The UK’s ‘Green Deal’ – a scheme to provide loans to improve energy efficiency in homes – seems like a great idea. But Greg Barker, the Climate Change minister, has had to admit that since the scheme was introduced last month on October 1st, not one single assessment has taken place. Its a shame – as improvements such as cavity wall insulation, loft insulation, boiler upgrades, draught proofing and double and triple glazing can give householders substantial savings on their ever rising energy bills. Assessments are meant to help householders understand how much they can save and how much they could borrow – its a ‘Golden Rule’ that borrowings should not exceed planned savings.
After an extraordinary cloudburst in London last week, it came as no surprise when we saw a study saying that rain in the UK has been falling more heavily over the last 100 years, and since the 1960s the intense downpours have more than doubled and as climate change takes hold.With warmer wetter summers, it’s expected that the deluges will get worse with increased flooding in the UK. The Warmer North Atlantic will also push Southern Europe towards drought with hot dry Mediterranean summers. Another wet week and windy week was expected in the UK, with flash flooding, bridge failures and landslides predicted. A motorist died in Somerset last week trying to cross a flooded ford in a 4×4.
Green campaigners have reacted furiously to news that the Government have delayed a decision whether or not to set a decarbonisation target range for 2030. The World Wildlife Fund called the postponement of a decision until 2016 “seriously disappointing” describing it as “a failure of leadership”. The Government will also exempt energy intensive industries from costs arising from new long-term ‘contracts for difference’ (CFD), which are designed to increase investment in low carbon technologies. The announcement will be made alongside the introduction of the Energy Bill today by Secretary of State for Energy and Climate Change Edward Davey. But in better news, The first zero-energy cost business park, which will see tenants free of energy bills, was launched, Located in Wigan. The £2.7m development Armstrong Point, was opened by Parliamentary Under Secretary of State for Communities Baroness Hanham who described the project as “exciting and innovative” and The Green Investment Bank (GIB) has been officially launched by the Business Secretary Vince Cable. Speaking in Edinburgh at its new headquarters, Cable said the bank, which will make £3bn of government money available for investment in the green economy, would “position the UK in the forefront of the drive to develop clean energy.” And finally Gas and electricity regulator Ofgem has released £45.5m of funding for five low carbon electricity distribution projects.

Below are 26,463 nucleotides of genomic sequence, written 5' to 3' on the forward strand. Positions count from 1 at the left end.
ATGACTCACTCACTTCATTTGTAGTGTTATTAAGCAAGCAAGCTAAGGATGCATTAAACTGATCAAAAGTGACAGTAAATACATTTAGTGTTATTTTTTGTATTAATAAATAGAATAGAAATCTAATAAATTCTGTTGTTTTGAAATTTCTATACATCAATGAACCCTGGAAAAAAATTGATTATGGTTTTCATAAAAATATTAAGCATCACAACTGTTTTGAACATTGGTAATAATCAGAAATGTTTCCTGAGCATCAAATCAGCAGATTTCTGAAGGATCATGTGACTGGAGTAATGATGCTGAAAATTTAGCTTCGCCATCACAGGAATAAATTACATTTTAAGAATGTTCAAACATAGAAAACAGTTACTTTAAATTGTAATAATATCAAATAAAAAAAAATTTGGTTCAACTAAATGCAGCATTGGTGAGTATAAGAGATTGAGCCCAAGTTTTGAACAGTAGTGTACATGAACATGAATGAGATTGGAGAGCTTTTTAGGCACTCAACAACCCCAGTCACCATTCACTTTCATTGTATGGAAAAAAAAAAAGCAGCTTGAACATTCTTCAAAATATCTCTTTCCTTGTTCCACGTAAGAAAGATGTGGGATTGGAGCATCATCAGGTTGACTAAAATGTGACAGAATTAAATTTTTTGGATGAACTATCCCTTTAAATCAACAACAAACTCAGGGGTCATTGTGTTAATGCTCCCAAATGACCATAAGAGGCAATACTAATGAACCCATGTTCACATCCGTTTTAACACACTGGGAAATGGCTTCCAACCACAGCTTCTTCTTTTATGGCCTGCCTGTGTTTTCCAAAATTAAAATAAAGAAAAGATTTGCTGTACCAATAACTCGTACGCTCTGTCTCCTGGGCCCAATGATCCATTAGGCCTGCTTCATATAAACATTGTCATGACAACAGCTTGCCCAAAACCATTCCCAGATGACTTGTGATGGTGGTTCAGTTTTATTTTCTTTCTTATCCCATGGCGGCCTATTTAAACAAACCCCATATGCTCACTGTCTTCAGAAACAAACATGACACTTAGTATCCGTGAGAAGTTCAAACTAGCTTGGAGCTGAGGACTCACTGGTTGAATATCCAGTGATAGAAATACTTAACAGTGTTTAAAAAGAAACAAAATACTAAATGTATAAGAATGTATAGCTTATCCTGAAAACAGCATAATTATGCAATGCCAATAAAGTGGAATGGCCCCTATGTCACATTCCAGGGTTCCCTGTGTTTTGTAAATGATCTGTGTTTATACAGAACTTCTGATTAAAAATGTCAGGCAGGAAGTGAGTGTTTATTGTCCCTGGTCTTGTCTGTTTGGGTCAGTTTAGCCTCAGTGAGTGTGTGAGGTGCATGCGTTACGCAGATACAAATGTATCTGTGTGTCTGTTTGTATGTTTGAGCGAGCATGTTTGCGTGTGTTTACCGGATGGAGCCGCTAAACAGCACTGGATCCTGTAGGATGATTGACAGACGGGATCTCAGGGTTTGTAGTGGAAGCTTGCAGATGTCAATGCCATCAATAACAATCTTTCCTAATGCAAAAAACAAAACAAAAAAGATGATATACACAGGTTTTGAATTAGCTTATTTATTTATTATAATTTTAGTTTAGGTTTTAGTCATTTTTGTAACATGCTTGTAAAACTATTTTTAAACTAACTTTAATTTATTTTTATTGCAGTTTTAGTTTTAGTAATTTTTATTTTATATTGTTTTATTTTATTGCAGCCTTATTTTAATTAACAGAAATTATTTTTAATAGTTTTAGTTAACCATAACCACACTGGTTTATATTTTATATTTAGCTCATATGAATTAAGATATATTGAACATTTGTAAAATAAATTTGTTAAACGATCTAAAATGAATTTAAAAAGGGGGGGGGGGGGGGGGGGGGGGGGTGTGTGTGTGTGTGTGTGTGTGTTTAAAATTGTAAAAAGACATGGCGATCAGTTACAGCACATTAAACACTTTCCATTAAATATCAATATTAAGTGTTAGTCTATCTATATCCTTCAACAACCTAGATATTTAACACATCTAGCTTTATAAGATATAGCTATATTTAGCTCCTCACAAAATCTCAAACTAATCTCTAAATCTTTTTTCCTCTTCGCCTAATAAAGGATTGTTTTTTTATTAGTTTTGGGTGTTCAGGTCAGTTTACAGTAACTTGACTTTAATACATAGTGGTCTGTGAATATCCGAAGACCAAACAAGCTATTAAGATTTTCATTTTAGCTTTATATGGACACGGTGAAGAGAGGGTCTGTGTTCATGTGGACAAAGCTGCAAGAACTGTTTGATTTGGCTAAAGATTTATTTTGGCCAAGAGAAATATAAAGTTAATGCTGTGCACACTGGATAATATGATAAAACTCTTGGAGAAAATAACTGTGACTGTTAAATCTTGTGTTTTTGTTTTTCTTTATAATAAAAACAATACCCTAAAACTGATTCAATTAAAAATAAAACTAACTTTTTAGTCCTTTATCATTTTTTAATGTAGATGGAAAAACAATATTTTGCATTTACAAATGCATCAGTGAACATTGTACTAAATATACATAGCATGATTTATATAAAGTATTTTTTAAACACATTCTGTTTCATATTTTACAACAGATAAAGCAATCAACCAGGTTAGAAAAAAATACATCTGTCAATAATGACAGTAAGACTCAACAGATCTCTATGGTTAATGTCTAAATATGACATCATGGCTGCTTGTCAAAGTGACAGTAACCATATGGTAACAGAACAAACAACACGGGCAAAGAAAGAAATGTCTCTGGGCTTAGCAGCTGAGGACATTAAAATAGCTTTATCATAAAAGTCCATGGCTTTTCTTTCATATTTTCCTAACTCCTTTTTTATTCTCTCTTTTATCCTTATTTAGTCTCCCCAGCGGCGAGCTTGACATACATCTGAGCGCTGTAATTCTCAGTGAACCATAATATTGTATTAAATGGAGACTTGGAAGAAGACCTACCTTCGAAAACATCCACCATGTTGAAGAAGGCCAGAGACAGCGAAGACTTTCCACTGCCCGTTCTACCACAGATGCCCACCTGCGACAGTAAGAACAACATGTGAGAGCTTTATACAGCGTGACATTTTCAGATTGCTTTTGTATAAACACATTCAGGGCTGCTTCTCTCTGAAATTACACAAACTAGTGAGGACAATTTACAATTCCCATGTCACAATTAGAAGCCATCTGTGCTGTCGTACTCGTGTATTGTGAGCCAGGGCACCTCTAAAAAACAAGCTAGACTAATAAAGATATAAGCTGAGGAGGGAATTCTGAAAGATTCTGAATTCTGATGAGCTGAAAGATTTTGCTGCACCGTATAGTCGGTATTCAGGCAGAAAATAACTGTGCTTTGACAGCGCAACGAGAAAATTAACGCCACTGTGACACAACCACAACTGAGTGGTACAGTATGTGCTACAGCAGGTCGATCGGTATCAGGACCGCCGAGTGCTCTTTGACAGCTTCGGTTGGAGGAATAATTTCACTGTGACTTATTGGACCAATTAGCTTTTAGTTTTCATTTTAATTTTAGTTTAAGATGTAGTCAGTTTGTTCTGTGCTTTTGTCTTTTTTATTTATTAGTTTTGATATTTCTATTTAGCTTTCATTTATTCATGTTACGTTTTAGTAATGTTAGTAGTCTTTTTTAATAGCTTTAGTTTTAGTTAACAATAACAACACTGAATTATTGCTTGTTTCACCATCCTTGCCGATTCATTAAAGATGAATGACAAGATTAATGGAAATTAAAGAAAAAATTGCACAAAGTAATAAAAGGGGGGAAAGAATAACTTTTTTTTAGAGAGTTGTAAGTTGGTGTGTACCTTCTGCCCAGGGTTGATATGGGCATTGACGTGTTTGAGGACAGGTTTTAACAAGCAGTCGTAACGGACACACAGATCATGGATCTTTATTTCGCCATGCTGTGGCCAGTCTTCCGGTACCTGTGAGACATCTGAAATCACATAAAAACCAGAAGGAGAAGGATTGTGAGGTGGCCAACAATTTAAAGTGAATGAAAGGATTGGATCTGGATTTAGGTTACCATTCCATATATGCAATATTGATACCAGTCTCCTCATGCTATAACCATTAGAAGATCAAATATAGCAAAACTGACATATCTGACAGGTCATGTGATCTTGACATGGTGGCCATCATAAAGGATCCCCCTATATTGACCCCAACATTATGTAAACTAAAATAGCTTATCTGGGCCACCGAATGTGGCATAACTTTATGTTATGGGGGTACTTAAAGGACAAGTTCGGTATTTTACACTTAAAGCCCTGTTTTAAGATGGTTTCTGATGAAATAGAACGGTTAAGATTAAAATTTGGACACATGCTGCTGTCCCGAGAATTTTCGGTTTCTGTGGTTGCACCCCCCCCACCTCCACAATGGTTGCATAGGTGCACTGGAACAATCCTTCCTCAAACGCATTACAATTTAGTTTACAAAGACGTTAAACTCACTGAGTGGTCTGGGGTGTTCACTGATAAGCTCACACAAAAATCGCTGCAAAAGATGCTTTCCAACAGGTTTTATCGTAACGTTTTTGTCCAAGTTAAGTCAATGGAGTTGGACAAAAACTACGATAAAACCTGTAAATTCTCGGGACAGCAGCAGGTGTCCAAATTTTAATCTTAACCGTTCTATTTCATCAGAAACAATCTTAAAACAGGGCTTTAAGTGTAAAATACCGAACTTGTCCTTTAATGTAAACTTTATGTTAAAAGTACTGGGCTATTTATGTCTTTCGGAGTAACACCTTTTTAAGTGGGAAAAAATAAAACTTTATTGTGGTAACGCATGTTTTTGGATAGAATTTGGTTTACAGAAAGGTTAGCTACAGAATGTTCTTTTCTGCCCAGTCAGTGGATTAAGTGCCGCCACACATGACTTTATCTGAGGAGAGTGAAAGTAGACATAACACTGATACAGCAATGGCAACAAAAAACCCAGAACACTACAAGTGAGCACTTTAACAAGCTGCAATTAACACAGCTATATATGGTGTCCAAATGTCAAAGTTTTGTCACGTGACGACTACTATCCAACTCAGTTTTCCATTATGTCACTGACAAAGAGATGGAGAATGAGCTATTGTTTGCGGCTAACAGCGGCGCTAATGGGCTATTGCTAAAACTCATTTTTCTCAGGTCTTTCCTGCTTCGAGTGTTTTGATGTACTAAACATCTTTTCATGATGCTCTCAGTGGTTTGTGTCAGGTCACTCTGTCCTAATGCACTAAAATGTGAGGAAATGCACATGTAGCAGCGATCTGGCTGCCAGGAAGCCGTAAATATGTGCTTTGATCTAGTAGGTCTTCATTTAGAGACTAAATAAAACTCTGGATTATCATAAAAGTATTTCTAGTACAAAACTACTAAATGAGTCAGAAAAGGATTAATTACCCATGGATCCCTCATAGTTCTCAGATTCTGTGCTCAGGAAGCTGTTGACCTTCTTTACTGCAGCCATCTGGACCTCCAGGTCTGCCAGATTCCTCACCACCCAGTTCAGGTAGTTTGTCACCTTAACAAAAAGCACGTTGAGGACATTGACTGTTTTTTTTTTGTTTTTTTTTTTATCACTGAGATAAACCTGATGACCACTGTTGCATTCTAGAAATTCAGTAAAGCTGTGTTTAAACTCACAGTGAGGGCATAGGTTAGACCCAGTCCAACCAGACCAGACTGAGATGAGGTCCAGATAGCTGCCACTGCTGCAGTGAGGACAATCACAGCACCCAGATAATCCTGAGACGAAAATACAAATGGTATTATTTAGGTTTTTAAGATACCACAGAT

Water must be managed within sustainable limits in order to stop the damage to ecosystems, says the European Environment Agency (EEA). According to a report published today, pollution and excessive water use are harming ecosystems across Europe which are indispensable to Europe’s food, energy, and water supplies. Entitled ‘European waters – current status and future challenges’, the report brings together findings from nine other EEA reports published during the course of 2012 and early 2013. More at http://www.edie.net/news/news_story.asp?src=nl&id=23623
One-fifth of the world’s natural resources that are extracted for use end up as waste according to new research which examines the hidden environmental costs of raw materials use. A study from the Organisation for Economic Co-operation & Development (OECD) has found that 62 billion tonnes of resources such as minerals, wood, metals, fossil and biomass fuels are extracted from the earth each year.
Almost one fifth of Irish electricity usage now comes from renewable sources, according to the Sustainable Energy Authority of Ireland (SEAI), reducing Ireland’s fossil fuel imports by an estimated €300m (£242m) last year.
Europe must adapt to the effects of climate change or risk devastating damage costs caused by extreme weather events, according to a report by the European Environment Agency (EEA).
Samsung and Apple must face obligatory reporting rules for their supply chains and material use, says Friends of the Earth (FoE). FoE recently carried out a six-month investigation which found that tin used in popular brands of smartphones is linked to the devastation of the environment in Indonesia. According to FOE, electrical giants Samsung and Apple deal with companies that use tin mined on Bangka Island in Indonesia, but refuse to confirm or deny the allegations. More at http://www.edie.net/news/news_story.asp?src=nl&id=23631
Green that screen! The Odeon Cinema Group has embarked on a drive to double recycling rates by the end of 2014 across all of its theatre sites in the UK.
Nike has unveiled its latest environmental low impact product – the GS2 football boot, constructed using a range of renewable plant-based and recycled materials. Claimed to be the “most environmentally friendly boot available” on the pitch, every component of the GS2 boot has been optimised to reduce weight and waste, creating Nike’s lightest football boot ever at 160 grams, based on a size 9.